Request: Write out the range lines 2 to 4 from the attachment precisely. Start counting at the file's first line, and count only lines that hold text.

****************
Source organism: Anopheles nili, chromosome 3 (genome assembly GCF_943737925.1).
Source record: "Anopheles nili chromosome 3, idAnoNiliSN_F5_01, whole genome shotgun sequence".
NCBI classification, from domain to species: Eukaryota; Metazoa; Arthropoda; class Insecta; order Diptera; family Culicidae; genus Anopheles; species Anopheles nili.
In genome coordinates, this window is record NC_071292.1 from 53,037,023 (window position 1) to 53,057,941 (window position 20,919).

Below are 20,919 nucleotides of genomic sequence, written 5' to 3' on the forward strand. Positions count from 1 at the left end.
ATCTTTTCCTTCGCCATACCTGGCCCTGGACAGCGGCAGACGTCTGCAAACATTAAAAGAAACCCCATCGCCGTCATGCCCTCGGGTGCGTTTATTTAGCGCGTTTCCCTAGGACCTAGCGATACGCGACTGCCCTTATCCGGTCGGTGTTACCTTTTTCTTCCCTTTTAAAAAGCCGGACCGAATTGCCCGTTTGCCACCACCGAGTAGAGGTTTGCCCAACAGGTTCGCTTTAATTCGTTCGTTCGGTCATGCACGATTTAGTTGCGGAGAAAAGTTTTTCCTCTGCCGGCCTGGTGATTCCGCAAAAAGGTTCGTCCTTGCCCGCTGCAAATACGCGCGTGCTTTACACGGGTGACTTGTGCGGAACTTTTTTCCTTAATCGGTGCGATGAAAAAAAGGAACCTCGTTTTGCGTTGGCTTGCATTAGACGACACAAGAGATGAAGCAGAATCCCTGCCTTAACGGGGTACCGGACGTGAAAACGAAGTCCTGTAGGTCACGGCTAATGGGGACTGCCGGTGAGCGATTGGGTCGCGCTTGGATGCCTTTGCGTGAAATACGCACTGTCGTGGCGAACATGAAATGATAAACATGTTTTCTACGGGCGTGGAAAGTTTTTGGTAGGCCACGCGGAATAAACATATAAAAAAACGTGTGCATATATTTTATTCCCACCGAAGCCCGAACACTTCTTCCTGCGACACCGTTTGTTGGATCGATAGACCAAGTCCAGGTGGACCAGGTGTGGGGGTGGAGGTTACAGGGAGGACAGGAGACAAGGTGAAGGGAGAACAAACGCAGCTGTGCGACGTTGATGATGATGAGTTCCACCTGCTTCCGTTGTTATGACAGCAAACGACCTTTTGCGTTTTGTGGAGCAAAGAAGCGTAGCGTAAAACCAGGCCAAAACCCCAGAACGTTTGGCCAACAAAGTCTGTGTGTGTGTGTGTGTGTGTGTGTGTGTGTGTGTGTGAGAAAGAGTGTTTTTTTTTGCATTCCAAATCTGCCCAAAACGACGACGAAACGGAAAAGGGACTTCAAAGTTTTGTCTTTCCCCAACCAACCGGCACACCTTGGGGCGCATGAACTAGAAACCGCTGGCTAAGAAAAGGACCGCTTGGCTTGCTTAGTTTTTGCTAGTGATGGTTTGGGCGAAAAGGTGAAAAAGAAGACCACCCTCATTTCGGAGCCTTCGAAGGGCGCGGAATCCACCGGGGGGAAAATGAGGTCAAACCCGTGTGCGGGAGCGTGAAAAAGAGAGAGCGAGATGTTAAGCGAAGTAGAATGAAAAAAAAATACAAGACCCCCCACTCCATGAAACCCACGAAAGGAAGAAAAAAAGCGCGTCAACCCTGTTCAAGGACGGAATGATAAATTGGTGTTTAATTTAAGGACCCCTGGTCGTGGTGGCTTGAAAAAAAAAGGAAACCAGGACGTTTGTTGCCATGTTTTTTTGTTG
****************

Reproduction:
Source record: "Anopheles nili chromosome 3, idAnoNiliSN_F5_01, whole genome shotgun sequence".
NCBI classification, from domain to species: Eukaryota; Metazoa; Arthropoda; class Insecta; order Diptera; family Culicidae; genus Anopheles; species Anopheles nili.
In genome coordinates, this window is record NC_071292.1 from 53,037,023 (window position 1) to 53,057,941 (window position 20,919).